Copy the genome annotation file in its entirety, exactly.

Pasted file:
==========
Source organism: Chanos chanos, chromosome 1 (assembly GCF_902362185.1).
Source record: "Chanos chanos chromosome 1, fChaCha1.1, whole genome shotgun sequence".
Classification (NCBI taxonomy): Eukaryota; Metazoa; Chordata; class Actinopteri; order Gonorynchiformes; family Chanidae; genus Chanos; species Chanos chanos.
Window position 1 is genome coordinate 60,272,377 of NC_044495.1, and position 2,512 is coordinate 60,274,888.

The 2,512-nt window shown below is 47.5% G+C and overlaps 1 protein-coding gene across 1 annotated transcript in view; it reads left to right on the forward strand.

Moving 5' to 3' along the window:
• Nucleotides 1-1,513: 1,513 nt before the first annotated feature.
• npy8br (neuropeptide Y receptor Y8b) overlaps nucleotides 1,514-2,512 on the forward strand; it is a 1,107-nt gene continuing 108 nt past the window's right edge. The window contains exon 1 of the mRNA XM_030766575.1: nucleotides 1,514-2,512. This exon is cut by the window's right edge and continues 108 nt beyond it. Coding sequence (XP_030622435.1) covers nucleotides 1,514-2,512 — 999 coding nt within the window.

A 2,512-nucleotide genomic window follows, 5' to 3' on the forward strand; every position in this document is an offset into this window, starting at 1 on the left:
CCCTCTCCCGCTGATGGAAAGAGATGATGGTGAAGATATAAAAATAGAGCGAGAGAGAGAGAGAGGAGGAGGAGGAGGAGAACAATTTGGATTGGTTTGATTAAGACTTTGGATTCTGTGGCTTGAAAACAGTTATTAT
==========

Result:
Source organism: Chanos chanos, chromosome 1 (assembly GCF_902362185.1).
Source record: "Chanos chanos chromosome 1, fChaCha1.1, whole genome shotgun sequence".
Classification (NCBI taxonomy): Eukaryota; Metazoa; Chordata; class Actinopteri; order Gonorynchiformes; family Chanidae; genus Chanos; species Chanos chanos.
Window position 1 is genome coordinate 60,272,377 of NC_044495.1, and position 2,512 is coordinate 60,274,888.

The 2,512-nt window shown below is 47.5% G+C and overlaps 1 protein-coding gene across 1 annotated transcript in view; it reads left to right on the forward strand.

Moving 5' to 3' along the window:
• Nucleotides 1-1,513: 1,513 nt before the first annotated feature.
• npy8br (neuropeptide Y receptor Y8b) overlaps nucleotides 1,514-2,512 on the forward strand; it is a 1,107-nt gene continuing 108 nt past the window's right edge. The window contains exon 1 of the mRNA XM_030766575.1: nucleotides 1,514-2,512. This exon is cut by the window's right edge and continues 108 nt beyond it. Coding sequence (XP_030622435.1) covers nucleotides 1,514-2,512 — 999 coding nt within the window.

A 2,512-nucleotide genomic window follows, 5' to 3' on the forward strand; every position in this document is an offset into this window, starting at 1 on the left:
CCCTCTCCCGCTGATGGAAAGAGATGATGGTGAAGATATAAAAATAGAGCGAGAGAGAGAGAGAGGAGGAGGAGGAGGAGAACAATTTGGATTGGTTTGATTAAGACTTTGGATTCTGTGGCTTGAAAACAGTTATTAT